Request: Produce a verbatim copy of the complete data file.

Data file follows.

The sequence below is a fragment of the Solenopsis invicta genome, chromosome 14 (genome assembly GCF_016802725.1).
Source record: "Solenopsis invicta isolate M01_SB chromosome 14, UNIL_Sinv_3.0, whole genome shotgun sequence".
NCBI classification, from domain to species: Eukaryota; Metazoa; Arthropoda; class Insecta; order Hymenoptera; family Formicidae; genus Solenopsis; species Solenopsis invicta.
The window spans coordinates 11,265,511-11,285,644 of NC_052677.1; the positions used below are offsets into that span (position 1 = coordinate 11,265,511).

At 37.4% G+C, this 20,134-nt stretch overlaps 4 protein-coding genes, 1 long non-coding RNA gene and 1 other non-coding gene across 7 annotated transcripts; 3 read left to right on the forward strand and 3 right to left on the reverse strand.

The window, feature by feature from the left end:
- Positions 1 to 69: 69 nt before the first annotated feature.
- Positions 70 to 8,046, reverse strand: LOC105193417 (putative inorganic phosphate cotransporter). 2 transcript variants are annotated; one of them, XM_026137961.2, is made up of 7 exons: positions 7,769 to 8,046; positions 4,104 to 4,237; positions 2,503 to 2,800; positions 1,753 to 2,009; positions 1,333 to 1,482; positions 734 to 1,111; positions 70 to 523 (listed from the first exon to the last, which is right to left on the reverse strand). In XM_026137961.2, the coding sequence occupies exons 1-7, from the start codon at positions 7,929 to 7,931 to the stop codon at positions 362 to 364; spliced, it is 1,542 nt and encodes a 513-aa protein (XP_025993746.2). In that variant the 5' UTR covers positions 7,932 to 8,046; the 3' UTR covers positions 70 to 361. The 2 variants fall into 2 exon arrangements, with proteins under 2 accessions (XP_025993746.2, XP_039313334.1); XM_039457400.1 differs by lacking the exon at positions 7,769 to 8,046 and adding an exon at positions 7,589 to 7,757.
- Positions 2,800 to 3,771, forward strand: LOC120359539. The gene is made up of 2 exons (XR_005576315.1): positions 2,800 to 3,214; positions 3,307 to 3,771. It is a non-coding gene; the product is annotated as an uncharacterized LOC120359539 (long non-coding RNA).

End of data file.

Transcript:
The sequence below is a fragment of the Solenopsis invicta genome, chromosome 14 (genome assembly GCF_016802725.1).
Source record: "Solenopsis invicta isolate M01_SB chromosome 14, UNIL_Sinv_3.0, whole genome shotgun sequence".
NCBI classification, from domain to species: Eukaryota; Metazoa; Arthropoda; class Insecta; order Hymenoptera; family Formicidae; genus Solenopsis; species Solenopsis invicta.
The window spans coordinates 11,265,511-11,285,644 of NC_052677.1; the positions used below are offsets into that span (position 1 = coordinate 11,265,511).

At 37.4% G+C, this 20,134-nt stretch overlaps 4 protein-coding genes, 1 long non-coding RNA gene and 1 other non-coding gene across 7 annotated transcripts; 3 read left to right on the forward strand and 3 right to left on the reverse strand.

The window, feature by feature from the left end:
- Positions 1 to 69: 69 nt before the first annotated feature.
- Positions 70 to 8,046, reverse strand: LOC105193417 (putative inorganic phosphate cotransporter). 2 transcript variants are annotated; one of them, XM_026137961.2, is made up of 7 exons: positions 7,769 to 8,046; positions 4,104 to 4,237; positions 2,503 to 2,800; positions 1,753 to 2,009; positions 1,333 to 1,482; positions 734 to 1,111; positions 70 to 523 (listed from the first exon to the last, which is right to left on the reverse strand). In XM_026137961.2, the coding sequence occupies exons 1-7, from the start codon at positions 7,929 to 7,931 to the stop codon at positions 362 to 364; spliced, it is 1,542 nt and encodes a 513-aa protein (XP_025993746.2). In that variant the 5' UTR covers positions 7,932 to 8,046; the 3' UTR covers positions 70 to 361. The 2 variants fall into 2 exon arrangements, with proteins under 2 accessions (XP_025993746.2, XP_039313334.1); XM_039457400.1 differs by lacking the exon at positions 7,769 to 8,046 and adding an exon at positions 7,589 to 7,757.
- Positions 2,800 to 3,771, forward strand: LOC120359539. The gene is made up of 2 exons (XR_005576315.1): positions 2,800 to 3,214; positions 3,307 to 3,771. It is a non-coding gene; the product is annotated as an uncharacterized LOC120359539 (long non-coding RNA).